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City of Claxton’s Funding of Chamber of Commerce Raises Constitutional Concerns

Two line items in the City of Claxton’s budget proposal have drawn concern over how money is paid to the Claxton-Evans Chamber of Commerce and whether or not those payments are in compliance with the provisions in the state constitution.


The Claxton City Council recently held a budget hearing on the proposed FY 2020 budget which comes at just under $5.5 million. The city is contemplating raising the millage rate – by up to three mills – to account for the General Fund failing to break even.

During the hearing, council members fielded a number of questions including how the city justifies non-governmental expenses –specifically a $19,500 payment to the Claxton-Evans Chamber of Commerce and a $1,800 line item for the utilities for the Chamber of Commerce. Though the Director of the Chamber of Commerce and the city attorney were both present at the meeting, no one was able to explain the rationale or the legality outside of noting that “no one has ever challenged it.”

The City of Claxton, in recent years, has dedicated more than double the amount of money to the Chamber for “economic development” than the amount appropriated to the Economic Development Authority (EDA) created by the legislature, which totals just over $6,000 annually. But the money for the Chamber is only permitted as an exception to the state constitution’s gratuities clause under a strict contractual agreement…an agreement public records show does not presently exist.   

What is the Gratuities Clause?

The Gratuities Clause is a section in the Georgia Constitution (See Article III, Section VI Paragraph VI) which prohibits the General Assembly from using tax dollars or state property to donate, offer a gratuity, or forgive a debt or other obligation of a private entity or individual.

In more recent years, the courts, including the Georgia Supreme Court, have ruled that the clause extends to local governments.

Just last fall, R. Reed Gignillant presented for a Georgia Bar Association section’s 65th Annual Institute for City and County Attorneys and noted that the Gratuities Clause, through court opinions, had even been extended down to hospital authorities, development authorities, school boards, and local pension boards. This is a well-known prohibition and is outlined in the Georgia Municipal Association’s Handbook for Mayors and Councilmembers.

Exceptions for the gratuities clause include:

  • Monetary consideration – the most obvious reason
  • Instances where “substantial benefits” are received in return – like privatization of services (See Smith et. Al v. Board of Commissioners of Hall County and the Op. Att’y Gen. 70-28)
  • Reduced administrative burden (Op. Att’y Gen. 73-145)
  • “Purely charitable purposes” as defined by the IRS code and includes things like advancement of religion and relief for the poor (GA Constitution Article XI Sec II Para VIII)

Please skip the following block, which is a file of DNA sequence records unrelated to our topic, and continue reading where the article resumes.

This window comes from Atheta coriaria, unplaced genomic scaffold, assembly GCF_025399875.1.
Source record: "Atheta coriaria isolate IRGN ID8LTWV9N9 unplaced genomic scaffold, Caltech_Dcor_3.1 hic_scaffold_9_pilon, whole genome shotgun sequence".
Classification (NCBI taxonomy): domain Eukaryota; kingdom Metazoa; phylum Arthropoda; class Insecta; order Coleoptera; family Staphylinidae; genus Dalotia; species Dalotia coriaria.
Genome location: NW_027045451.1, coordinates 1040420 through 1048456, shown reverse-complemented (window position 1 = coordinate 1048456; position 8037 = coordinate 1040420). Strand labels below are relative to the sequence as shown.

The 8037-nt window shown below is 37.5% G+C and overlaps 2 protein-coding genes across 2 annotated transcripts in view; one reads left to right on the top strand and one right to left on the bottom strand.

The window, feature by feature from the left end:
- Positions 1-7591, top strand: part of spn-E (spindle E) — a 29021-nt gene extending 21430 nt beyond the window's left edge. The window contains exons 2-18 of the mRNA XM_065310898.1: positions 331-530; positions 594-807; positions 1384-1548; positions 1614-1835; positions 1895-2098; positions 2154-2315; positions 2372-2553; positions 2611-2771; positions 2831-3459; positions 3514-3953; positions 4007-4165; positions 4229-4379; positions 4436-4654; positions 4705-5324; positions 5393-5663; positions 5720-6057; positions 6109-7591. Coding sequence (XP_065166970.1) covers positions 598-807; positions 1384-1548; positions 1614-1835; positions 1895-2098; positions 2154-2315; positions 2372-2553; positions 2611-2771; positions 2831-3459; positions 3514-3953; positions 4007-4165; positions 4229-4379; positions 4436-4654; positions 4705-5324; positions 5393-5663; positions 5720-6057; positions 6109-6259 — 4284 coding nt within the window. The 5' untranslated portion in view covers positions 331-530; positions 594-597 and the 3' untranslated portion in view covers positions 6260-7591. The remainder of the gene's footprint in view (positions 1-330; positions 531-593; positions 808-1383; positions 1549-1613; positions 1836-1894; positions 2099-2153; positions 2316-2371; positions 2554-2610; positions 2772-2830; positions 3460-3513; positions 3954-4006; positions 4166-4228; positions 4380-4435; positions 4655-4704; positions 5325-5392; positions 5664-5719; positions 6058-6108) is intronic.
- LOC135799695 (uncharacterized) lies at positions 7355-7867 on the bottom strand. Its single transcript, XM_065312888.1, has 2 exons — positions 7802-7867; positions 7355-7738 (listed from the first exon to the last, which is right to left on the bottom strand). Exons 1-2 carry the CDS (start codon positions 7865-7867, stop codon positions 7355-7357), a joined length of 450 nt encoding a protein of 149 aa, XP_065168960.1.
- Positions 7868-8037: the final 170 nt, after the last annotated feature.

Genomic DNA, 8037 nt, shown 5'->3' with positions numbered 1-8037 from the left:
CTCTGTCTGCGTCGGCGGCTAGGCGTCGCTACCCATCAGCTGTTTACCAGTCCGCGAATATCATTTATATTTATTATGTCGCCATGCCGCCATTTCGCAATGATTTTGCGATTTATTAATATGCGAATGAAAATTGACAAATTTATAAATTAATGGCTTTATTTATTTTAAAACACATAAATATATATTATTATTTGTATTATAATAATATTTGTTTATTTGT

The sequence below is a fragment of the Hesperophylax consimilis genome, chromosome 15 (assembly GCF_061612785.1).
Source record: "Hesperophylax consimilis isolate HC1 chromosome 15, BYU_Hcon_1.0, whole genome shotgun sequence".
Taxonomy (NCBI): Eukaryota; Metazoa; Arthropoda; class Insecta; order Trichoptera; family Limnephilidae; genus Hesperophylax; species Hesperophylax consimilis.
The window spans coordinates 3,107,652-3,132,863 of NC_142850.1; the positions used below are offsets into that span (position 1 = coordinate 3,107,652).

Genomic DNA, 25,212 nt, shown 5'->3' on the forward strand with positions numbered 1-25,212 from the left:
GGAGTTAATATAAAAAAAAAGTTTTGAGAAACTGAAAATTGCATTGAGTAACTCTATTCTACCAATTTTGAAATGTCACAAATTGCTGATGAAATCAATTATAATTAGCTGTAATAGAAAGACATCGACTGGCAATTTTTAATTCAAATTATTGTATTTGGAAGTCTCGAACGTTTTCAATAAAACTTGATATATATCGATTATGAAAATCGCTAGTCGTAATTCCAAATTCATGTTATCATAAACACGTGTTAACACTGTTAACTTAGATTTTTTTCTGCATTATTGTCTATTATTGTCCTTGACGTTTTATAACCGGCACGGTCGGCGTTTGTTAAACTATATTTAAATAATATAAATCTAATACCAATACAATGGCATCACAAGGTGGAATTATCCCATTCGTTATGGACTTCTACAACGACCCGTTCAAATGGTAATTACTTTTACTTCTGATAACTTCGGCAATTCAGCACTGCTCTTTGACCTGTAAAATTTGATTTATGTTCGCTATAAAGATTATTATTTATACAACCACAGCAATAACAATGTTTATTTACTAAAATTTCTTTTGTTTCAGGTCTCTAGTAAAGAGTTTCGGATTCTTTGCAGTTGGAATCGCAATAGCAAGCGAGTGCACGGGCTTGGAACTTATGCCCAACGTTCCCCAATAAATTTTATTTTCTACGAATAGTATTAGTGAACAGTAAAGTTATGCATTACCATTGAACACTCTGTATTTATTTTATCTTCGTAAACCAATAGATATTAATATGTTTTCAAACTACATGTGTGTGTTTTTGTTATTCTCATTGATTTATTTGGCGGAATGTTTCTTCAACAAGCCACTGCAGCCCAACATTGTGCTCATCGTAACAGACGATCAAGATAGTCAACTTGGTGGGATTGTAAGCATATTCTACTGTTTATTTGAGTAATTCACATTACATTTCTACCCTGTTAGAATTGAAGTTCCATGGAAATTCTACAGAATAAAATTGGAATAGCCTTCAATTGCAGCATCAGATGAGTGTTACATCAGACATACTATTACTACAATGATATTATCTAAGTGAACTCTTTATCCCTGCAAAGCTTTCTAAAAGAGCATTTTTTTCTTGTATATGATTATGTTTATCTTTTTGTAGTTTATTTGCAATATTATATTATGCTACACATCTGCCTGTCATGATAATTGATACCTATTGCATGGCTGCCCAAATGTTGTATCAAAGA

• Public welfare – like the state offering unemployment seminars for free or county hospital care for the poor
  • Direct benefit to the public which also takes into account the benefit the donating local government entity is receiving in return – the most closely scrutinized  (Op. Att’y Gen. 81-17)

The City of Claxton’s money for the Chamber does not meet those standards, but after a contract provided to AllOnGeorgia following an Open Records Request does show a contract workaround existed at one time.

A 1994 Contract with the Chamber & the City of Claxton

An agreement executed by the Chamber and the City of Claxton on August 18, 1994 outlines almost 10 pages of contractual obligations that the Chamber of Commerce is required to adhere to in order to receive the monetary appropriations from the city of Claxton on an annual basis. It was provided to AllOnGeorgia after an open records request was filed seeking the contract that exists with a provision to circumvent the gratuities clause. The provision in the contract cites OCGA 46-60-14, which allows cities to enter into contracts with 501(c) 3 or 501(c)6 organizations — or chambers of commerce — for terms of one year or less for the purpose of economic development.

The money is appropriated, per the contract, to an Economic Development Committee (this is different from the Economic Development AUTHORITY, which is a governmental entity) within the Chamber of Commerce and the funds are supposed to go directly to development-related expenditures.

The obligations include monthly expenditure reports, budget proposals, economic development activity reports, minority participation requirements, and recruitment programs, among other things.

The 1994 contract explicitly states in Paragraph 1 that failure to provide such services in the manner in the contract “shall constitute a default” and requires both the City of Claxton and the Chamber to maintain the records related to budgetary expenditures, economic development, and other contract for auditing purposes.